Gunton (via Thiselton) on Atonement

In chapter nine of Thiselton’s 2015 Systematic Theology, he asks the question, ‘Why Consider Historical Theologies of the Atonement?’  The section he covers on Colin Gunton’s 1988 work ‘The Actuality of the Atonement: A Study in Metaphor, Rationality, and the Christian Tradition’  is not only astonishingly concise but well worth popping into this blog:

ACT

Colin Gunton (1941-2003).  Gunton also contributed a classic modern study in his Actuality of the Atonement…He had two aims.  One was to show that interpretations of, and approaches to, atonement were complimentary, not alternatives.  The other was to exhibit the value and power of metaphors among images of atonement.  He regarded Kant, Schleiermacher, and Hegel as indirectly responsible for the “intellectual and cultural poverty” that characterizes much of our age.  He singled out especially Hegel’s devaluation of “images” (Vorstellungen) in religion, as against the critical “concept” (Begriff) in philosophy.  Metaphor, Gunton argued, was “an indispensable means for the advance of cognitive knowledge and understanding” (17).  Janet Martin Soskice and Paul Avis also argued this convincingly.  Metaphor and discovery occur together “with metaphor serving as the vehicle of discovery” (31).  He appealed for this explicitly to Paul Ricoeur, Eberhard Jungel, and Janet Martin Soskice, as well as to Coleridge.

actuality-of-atonementIn the course of more detailed theological argument, Gunton challenged the comprehensiveness of [Gustav] Aulen’s [Christus Victor) approach, and showed concern that he advocated “too triumphalist a view of the atonement” (58).  He valued the victory motif as a metaphor, rather than the “laws for a theory of the atonement” (61).  This approach also tended too readily to personify the devil, which seems to happen in Gregory of Nyssa.  “Evil powers” may includes “political, social, economic, and religious structures of power,” as George Caird, Oscar Cullmann, and others have maintained (65).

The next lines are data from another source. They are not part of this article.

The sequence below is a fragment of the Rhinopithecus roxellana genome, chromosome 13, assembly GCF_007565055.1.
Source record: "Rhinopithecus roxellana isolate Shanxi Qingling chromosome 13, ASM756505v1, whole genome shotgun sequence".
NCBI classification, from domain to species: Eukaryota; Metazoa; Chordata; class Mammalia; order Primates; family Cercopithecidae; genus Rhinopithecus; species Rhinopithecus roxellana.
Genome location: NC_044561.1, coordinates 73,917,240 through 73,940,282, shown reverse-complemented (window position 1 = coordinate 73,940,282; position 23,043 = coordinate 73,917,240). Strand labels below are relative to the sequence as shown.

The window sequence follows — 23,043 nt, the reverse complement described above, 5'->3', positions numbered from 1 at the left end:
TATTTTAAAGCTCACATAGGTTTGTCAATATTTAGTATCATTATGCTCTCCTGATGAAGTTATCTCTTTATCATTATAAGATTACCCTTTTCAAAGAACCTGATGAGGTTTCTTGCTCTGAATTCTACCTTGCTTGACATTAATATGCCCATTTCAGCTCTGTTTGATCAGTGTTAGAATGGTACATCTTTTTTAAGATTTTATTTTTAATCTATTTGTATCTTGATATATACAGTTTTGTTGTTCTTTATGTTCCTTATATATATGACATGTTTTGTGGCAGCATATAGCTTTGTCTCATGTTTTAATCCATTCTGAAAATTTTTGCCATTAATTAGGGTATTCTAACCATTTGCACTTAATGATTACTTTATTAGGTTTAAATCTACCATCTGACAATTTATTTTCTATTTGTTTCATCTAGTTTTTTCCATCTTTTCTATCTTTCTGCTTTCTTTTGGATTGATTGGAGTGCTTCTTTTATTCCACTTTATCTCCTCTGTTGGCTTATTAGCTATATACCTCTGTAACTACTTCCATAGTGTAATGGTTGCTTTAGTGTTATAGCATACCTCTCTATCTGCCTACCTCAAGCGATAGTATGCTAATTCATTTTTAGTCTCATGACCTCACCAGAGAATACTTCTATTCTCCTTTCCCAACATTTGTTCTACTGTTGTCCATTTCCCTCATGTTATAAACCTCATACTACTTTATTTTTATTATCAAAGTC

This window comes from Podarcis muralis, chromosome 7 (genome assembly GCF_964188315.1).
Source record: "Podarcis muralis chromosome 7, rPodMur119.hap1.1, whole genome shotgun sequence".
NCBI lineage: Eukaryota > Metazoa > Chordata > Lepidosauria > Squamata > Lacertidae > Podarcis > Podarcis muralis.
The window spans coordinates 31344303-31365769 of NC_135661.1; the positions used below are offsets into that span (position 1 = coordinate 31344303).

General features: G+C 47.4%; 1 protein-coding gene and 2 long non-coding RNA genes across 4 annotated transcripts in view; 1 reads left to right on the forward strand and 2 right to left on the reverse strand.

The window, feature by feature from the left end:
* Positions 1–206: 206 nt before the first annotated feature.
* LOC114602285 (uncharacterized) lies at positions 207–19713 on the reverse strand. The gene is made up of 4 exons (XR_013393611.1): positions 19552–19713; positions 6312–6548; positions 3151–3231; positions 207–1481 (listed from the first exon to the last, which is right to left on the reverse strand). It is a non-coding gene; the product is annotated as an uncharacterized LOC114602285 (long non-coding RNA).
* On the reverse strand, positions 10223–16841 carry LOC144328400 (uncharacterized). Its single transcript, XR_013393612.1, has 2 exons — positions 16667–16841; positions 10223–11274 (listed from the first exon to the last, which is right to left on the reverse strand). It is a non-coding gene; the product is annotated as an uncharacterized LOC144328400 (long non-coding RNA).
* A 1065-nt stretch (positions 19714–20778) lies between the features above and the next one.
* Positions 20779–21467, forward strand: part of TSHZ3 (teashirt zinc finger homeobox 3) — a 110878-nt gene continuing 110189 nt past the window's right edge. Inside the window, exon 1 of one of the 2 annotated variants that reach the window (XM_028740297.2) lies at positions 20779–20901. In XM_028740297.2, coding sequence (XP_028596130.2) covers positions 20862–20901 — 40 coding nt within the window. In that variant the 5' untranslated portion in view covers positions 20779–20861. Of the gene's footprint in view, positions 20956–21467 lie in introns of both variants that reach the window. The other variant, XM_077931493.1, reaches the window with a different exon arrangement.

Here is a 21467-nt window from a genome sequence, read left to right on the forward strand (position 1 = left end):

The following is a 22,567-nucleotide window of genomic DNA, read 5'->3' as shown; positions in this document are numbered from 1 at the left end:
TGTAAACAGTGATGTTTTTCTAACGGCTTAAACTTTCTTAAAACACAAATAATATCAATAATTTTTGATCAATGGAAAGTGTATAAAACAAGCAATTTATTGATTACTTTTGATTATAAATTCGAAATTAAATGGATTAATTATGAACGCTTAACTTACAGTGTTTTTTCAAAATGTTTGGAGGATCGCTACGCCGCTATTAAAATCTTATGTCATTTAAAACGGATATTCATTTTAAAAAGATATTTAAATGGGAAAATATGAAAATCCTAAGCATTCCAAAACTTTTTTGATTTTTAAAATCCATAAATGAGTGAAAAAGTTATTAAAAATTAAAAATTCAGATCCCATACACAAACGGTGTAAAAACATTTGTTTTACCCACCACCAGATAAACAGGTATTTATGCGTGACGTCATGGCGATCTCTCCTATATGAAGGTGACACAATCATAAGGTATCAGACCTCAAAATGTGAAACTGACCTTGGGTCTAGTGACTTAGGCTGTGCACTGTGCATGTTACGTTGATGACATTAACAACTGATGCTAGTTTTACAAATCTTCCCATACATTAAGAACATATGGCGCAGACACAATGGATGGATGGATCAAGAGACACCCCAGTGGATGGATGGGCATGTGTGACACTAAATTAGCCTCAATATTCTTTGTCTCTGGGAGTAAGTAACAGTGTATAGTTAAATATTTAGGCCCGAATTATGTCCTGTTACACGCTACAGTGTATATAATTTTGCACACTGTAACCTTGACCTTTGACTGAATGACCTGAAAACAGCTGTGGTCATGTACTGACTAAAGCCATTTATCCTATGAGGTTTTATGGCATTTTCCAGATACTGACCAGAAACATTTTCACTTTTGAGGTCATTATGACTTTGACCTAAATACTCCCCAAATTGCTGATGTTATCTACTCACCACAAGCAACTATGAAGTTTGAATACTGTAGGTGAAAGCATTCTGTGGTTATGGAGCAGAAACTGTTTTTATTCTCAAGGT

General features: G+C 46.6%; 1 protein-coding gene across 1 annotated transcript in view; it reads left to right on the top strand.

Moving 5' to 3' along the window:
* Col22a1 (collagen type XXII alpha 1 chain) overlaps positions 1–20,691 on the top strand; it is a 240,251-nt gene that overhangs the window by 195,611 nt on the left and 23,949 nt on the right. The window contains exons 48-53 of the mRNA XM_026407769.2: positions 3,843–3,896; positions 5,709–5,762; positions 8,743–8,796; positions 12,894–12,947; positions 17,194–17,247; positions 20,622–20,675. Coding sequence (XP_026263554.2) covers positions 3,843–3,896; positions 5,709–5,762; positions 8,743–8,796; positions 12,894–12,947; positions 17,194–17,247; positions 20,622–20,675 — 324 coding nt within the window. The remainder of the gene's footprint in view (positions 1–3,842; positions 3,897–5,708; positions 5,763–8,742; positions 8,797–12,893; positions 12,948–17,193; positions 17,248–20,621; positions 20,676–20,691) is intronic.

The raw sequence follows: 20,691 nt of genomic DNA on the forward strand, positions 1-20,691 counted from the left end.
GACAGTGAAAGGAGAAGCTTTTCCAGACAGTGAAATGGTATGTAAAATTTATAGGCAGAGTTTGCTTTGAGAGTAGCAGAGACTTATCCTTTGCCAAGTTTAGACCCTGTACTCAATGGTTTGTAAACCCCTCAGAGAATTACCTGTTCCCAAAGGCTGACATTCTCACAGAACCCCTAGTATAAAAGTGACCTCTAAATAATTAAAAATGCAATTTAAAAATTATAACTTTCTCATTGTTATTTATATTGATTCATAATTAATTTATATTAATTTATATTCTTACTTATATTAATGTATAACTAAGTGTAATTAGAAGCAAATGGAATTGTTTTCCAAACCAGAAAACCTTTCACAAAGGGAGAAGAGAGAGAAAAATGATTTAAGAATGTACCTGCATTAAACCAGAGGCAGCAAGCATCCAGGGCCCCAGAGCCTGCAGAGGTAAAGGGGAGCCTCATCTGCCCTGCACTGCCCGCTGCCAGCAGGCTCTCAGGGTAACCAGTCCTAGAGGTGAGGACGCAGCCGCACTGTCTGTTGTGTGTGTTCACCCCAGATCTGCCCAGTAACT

In his chapter 4 Gunton considered the justice of God, and corrected misunderstandings of Anselm.  God governs the universe in a way analogous to the duty of the feudal ruler “to maintain the order of rights and obligations without which society would collapse” (89).  He affirmed the grace and love of God, but insisted on “some objective righting of the balance” in the governance of the universe (91).  Here he appealed to P. T. Forsyth, Balthasar, and Barth, as well as to Anselm and Luther.  This governance is “the central metaphor” (112).

In chapter 5 Gunton sought to rescue the concept of “sacrifice” from being regarded as an outworn, “dead” metaphor.  He carefully examined sacrifice in the OT, together with the work by Mary Douglas and Francis Young.  In this respect, he argued, Calvin was faithful to priesthood and sacrifice in Hebrews, and to the passage about “correct exchange” that we noted in the early Epistle to Diognetus.  He concluded, “There are in Calvin elements of a substitutionary understanding of the atonement; indeed it seems unlikely that any conception that remains true to the Bible can avoid it” (130).  The two final chapters return to Gunton’s regular theme of the Holy Trinity, and the need to reconcile the various approaches to the atonement.  He concluded:  Jesus is “our substitute because he does for us what we cannot do for ourselves” (165, italics mine).